Having messed about with painting the acorns I decided to use felt tips to make a rainbow family to add to the objects to sort.

Science

I think one of my reasons for not liking the topic is that you can’t take the kids out and find a rainbow. Topics like the moon, birds and beetles I can pretty much guarantee we will find these things. However, rainbows I can’t make happen outside. So I’ve looked at the best of the home learning options for creating rainbows. Using a prism is pretty much the best way but a bit expensive for a one off.

CD’s and DVD’s have been the best I’ve found so far. By either letting the sun shine on the discs or using a torch you can create a rainbow in your own house. With a little bit of angling back and forth you can project a rainbow onto a wall or surface.

You can achieve different effects by placing the disc in water. You can then project the rainbow in the water.

We’ve also looked at felt-tip colours. Felt tip pen colours are made by mixing a number of colours to create the desired colour. You can separate the colours to see the different colours that have been mixed to make each pen. It’s a nice quick activity for discussing colour names and encouraging scientific enquiry.

You need:

    • Paper, coffee filters work well, kitchen roll, thick tissues and toilet roll can be used but are not quite as good.
    • Feltips
    • Bowl or cup of water

Place dots of pen or a line along the bottom of the paper.

Place the paper with the bottom in water. The water will soak up the paper spreading the pen ink as it rises.

The longer you leave the water to soak up, the more the colour separates. Discuss which colours you can see. Different colours will achieve different effects. Black works particularly well as this is often made by combining many colours.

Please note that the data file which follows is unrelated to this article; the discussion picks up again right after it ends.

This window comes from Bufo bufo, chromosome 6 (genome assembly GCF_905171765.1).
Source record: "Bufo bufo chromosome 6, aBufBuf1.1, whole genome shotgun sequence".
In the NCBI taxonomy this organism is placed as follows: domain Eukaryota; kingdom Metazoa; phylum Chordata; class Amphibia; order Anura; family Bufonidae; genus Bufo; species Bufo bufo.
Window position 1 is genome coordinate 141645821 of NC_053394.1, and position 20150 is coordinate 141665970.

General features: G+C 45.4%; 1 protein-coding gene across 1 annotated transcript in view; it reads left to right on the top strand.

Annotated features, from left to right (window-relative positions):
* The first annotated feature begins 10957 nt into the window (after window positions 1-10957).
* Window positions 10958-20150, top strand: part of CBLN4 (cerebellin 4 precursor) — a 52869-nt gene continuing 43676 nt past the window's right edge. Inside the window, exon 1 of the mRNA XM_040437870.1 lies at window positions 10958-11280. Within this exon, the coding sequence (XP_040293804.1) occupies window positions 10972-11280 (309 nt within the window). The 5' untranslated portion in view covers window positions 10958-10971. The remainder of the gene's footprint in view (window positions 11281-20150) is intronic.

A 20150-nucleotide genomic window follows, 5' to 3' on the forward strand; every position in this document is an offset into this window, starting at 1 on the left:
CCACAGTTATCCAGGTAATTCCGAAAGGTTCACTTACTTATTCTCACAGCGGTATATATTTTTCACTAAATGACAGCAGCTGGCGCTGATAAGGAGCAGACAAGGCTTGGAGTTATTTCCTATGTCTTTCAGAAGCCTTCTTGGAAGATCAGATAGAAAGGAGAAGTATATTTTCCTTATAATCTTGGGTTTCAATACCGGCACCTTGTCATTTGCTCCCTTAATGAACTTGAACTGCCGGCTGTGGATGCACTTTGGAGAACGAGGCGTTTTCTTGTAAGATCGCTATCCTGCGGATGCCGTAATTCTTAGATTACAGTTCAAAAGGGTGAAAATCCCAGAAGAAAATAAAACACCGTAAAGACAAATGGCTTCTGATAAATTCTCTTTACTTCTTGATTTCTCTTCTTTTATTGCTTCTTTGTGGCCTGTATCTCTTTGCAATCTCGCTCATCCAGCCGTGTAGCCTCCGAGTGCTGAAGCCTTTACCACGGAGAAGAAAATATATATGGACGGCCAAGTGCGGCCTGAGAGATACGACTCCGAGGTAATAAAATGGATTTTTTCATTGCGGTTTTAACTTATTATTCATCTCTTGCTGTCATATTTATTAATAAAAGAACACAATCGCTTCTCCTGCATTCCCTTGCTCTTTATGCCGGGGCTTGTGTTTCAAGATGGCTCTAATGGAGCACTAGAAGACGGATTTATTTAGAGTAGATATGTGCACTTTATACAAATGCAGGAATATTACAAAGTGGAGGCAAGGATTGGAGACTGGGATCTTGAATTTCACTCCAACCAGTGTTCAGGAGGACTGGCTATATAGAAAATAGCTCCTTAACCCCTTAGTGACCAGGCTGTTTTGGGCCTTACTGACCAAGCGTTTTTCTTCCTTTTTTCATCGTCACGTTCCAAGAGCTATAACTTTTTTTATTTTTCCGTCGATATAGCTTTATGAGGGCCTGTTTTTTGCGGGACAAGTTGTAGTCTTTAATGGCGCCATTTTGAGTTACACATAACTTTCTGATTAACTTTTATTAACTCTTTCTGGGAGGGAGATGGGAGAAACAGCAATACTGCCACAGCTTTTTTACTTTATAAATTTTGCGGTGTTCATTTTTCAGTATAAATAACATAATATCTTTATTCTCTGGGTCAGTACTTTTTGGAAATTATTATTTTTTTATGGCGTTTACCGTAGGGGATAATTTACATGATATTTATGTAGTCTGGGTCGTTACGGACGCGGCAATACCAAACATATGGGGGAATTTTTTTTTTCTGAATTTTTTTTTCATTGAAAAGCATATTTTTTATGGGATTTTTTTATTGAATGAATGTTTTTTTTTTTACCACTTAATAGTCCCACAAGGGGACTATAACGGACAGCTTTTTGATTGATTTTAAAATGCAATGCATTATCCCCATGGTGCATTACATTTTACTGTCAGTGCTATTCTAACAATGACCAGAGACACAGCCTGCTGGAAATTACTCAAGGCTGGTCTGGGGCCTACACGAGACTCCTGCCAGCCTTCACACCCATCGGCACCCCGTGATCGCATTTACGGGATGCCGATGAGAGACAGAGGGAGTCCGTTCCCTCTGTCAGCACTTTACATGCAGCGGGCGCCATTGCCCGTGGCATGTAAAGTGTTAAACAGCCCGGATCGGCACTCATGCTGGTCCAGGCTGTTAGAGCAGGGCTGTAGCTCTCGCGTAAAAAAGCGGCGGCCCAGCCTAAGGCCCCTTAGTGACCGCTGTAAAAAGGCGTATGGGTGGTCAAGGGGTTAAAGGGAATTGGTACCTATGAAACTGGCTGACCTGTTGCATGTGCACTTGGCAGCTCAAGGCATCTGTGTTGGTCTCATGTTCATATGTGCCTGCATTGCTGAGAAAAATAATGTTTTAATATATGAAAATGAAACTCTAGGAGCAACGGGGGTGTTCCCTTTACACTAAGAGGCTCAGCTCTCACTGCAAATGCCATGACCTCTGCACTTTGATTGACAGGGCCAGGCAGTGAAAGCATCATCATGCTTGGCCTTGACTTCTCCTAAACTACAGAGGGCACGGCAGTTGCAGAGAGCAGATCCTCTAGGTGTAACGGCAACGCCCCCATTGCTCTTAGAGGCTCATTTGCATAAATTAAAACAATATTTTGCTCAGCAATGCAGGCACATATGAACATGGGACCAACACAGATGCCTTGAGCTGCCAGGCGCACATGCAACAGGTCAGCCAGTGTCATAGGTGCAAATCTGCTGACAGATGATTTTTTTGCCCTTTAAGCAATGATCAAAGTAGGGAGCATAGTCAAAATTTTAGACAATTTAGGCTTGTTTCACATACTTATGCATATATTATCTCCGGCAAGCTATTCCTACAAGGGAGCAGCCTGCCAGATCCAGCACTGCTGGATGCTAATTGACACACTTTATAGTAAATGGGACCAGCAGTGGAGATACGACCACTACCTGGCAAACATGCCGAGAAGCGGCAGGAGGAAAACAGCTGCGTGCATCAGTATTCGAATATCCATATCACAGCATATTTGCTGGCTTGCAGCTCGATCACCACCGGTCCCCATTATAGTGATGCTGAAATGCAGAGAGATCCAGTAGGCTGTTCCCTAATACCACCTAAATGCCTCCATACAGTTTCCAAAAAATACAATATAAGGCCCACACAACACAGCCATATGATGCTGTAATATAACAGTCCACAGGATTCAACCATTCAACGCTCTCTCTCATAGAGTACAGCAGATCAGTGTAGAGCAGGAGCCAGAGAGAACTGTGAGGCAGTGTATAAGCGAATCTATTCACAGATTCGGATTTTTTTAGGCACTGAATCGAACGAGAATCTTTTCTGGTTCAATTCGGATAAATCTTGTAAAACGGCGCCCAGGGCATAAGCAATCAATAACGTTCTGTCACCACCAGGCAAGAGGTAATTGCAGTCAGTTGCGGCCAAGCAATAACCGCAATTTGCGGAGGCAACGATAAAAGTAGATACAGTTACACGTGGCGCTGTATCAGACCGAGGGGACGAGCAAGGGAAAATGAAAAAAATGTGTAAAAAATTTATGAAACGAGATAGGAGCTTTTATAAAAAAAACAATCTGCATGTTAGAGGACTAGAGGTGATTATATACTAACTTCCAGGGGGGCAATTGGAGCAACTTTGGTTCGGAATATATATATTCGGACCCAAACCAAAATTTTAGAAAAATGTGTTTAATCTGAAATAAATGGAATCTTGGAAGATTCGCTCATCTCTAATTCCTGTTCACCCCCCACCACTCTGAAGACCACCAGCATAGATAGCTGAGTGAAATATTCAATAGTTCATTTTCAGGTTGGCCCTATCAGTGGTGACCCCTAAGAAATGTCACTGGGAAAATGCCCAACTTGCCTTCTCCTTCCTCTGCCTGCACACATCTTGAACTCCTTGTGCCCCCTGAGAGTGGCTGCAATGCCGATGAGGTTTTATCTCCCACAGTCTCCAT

Rainbow hunt

A good activity for inside or outside is a rainbow hunt. It’s a little tougher at this time of year outside but that fills a bit more time and we have no shortage of time currently. You can do it altogether looking for the colours or add an element of competition seeing who can find a colour first. I’ve been pretty lazy with this while recovering from Covid using Alice’s buns and sending her to find objects of the different colours.

Rainbow tree

A simple little threading activity I saw through Mud and Bloom to develop your child’s fine motor skills.

Collect sticks.

Wrap sticks with coloured string, hair bobbles, electrical tape.

Thread beads onto the branches being careful of the stick ends.

Display in a jar. I’ve used the jar we made for Diwali/the lightbringers as seemed appropriate for the activity.

I feel like I have fully explored the potential of this topic. Alice is still working on making rainbows in more formats. We are painting a wooden rainbow set and I may try and make a rainbow of butterflies ready for the next topic. But, I am feeling the rainbow fatigue. Hope you’ve enjoyed our rainbow explorations. And to finish a rainbow playlist. Rainbows are a lot more popular with song writers than beetles. No shortage of songs for this week.

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Six on Saturday: 30.1.21